1. Oh, MM & Mrs. Playmo, my heart aches for you and for so many tonight.
    I’m seeking to find some degree of solace tonight in the fact that tragedy has been known to bring people together and spark flames of hope, but I’m falling just short of the mark.
    Most days, I fear that the truly warped and tortured souls of this world have heeded the call to the battlefront and are succeeding at reshaping the world as we once knew it.
    But there are blessed moments where I find myself finding great relief in the mundane, and great respect for those eccentrics like Mrs. Playmo and ordinary folk like the retired lady. For those folk who find the courage to get out of bed, carry about their daily 5 km walk in the countryside, and end up at a vigil in a show of solidarity.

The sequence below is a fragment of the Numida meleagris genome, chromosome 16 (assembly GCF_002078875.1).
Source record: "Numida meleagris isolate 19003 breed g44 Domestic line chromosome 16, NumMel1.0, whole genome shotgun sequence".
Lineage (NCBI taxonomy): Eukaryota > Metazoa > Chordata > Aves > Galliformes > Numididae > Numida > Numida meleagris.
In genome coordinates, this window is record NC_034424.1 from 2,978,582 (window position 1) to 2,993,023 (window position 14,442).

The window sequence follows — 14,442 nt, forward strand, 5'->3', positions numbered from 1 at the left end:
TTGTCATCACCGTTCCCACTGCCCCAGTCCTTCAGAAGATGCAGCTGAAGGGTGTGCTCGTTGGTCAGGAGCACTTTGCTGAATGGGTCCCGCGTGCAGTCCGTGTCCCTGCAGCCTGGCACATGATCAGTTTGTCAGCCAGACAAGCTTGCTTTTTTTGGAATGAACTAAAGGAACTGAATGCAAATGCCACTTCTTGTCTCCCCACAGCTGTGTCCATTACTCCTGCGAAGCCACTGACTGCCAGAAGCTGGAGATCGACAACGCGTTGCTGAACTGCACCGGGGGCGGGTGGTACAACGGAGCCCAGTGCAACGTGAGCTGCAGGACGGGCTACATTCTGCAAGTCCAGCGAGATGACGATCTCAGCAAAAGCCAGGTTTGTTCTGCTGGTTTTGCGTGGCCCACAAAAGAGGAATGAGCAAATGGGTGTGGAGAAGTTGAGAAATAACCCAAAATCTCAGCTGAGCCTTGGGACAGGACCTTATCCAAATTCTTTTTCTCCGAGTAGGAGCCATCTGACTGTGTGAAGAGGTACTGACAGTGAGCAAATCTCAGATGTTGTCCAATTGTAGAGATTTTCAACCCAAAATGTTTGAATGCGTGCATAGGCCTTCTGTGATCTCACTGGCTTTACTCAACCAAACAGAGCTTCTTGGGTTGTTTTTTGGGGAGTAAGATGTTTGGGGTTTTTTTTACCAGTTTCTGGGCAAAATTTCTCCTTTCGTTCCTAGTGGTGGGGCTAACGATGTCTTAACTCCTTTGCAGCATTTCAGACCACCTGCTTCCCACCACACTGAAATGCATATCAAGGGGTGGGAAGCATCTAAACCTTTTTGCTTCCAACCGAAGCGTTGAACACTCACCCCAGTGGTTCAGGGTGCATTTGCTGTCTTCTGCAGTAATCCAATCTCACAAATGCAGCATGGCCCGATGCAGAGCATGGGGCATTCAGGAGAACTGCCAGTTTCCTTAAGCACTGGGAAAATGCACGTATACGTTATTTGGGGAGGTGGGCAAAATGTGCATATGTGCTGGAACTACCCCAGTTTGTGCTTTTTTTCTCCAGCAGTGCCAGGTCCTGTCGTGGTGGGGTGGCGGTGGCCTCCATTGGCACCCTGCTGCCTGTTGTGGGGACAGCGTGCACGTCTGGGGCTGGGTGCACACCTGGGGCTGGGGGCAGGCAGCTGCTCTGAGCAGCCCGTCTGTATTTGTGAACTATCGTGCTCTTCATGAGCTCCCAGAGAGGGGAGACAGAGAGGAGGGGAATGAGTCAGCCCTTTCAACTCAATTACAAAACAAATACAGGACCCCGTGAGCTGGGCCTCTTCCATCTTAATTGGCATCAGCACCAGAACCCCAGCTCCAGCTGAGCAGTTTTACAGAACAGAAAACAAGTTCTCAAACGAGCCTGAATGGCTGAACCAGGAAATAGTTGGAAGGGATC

Je suis Charlie.

    • I hope that the French state will revise their policy on dual nationality now, and that any person who is found guilty of any form of terrorism will be stripped of their French nationality, imprisoned for the entire term of their sentence then kicked out and refused entry to France. Maybe we’ve been finding too many excuses for these people. Sorry, angry moment over.
      I am reassured, and also saddened, to see how my children have reacted. Disbelief, anger, tears. They’ve grown visibly older in the space of twenty-four hours. I was lucky I had work to do today, it kept my mind occupied. The walk was a necessary part of the therapy for Mrs Playmo and I.